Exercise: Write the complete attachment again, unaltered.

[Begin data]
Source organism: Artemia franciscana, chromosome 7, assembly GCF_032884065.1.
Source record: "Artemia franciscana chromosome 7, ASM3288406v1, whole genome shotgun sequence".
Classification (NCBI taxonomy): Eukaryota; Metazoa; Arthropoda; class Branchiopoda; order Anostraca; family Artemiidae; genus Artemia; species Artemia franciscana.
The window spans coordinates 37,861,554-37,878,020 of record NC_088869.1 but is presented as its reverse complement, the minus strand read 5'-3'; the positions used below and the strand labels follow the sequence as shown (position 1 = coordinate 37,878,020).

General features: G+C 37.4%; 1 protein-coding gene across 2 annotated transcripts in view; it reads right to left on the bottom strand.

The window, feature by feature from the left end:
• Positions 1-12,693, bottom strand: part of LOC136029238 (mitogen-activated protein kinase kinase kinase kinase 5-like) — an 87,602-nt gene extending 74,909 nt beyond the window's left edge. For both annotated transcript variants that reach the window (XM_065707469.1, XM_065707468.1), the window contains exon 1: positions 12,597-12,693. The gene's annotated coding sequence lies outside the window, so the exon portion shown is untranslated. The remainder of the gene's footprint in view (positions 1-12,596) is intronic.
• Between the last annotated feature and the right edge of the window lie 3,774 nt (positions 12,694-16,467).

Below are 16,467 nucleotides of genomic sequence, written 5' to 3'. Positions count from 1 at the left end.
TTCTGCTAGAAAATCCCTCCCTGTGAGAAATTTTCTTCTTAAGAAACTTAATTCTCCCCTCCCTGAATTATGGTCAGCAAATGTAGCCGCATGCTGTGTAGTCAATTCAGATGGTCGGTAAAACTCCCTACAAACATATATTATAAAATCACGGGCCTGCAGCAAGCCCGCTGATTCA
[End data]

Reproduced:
Source organism: Artemia franciscana, chromosome 7, assembly GCF_032884065.1.
Source record: "Artemia franciscana chromosome 7, ASM3288406v1, whole genome shotgun sequence".
Classification (NCBI taxonomy): Eukaryota; Metazoa; Arthropoda; class Branchiopoda; order Anostraca; family Artemiidae; genus Artemia; species Artemia franciscana.
The window spans coordinates 37,861,554-37,878,020 of record NC_088869.1 but is presented as its reverse complement, the minus strand read 5'-3'; the positions used below and the strand labels follow the sequence as shown (position 1 = coordinate 37,878,020).

General features: G+C 37.4%; 1 protein-coding gene across 2 annotated transcripts in view; it reads right to left on the bottom strand.

The window, feature by feature from the left end:
• Positions 1-12,693, bottom strand: part of LOC136029238 (mitogen-activated protein kinase kinase kinase kinase 5-like) — an 87,602-nt gene extending 74,909 nt beyond the window's left edge. For both annotated transcript variants that reach the window (XM_065707469.1, XM_065707468.1), the window contains exon 1: positions 12,597-12,693. The gene's annotated coding sequence lies outside the window, so the exon portion shown is untranslated. The remainder of the gene's footprint in view (positions 1-12,596) is intronic.
• Between the last annotated feature and the right edge of the window lie 3,774 nt (positions 12,694-16,467).

Below are 16,467 nucleotides of genomic sequence, written 5' to 3'. Positions count from 1 at the left end.
TTCTGCTAGAAAATCCCTCCCTGTGAGAAATTTTCTTCTTAAGAAACTTAATTCTCCCCTCCCTGAATTATGGTCAGCAAATGTAGCCGCATGCTGTGTAGTCAATTCAGATGGTCGGTAAAACTCCCTACAAACATATATTATAAAATCACGGGCCTGCAGCAAGCCCGCTGATTCA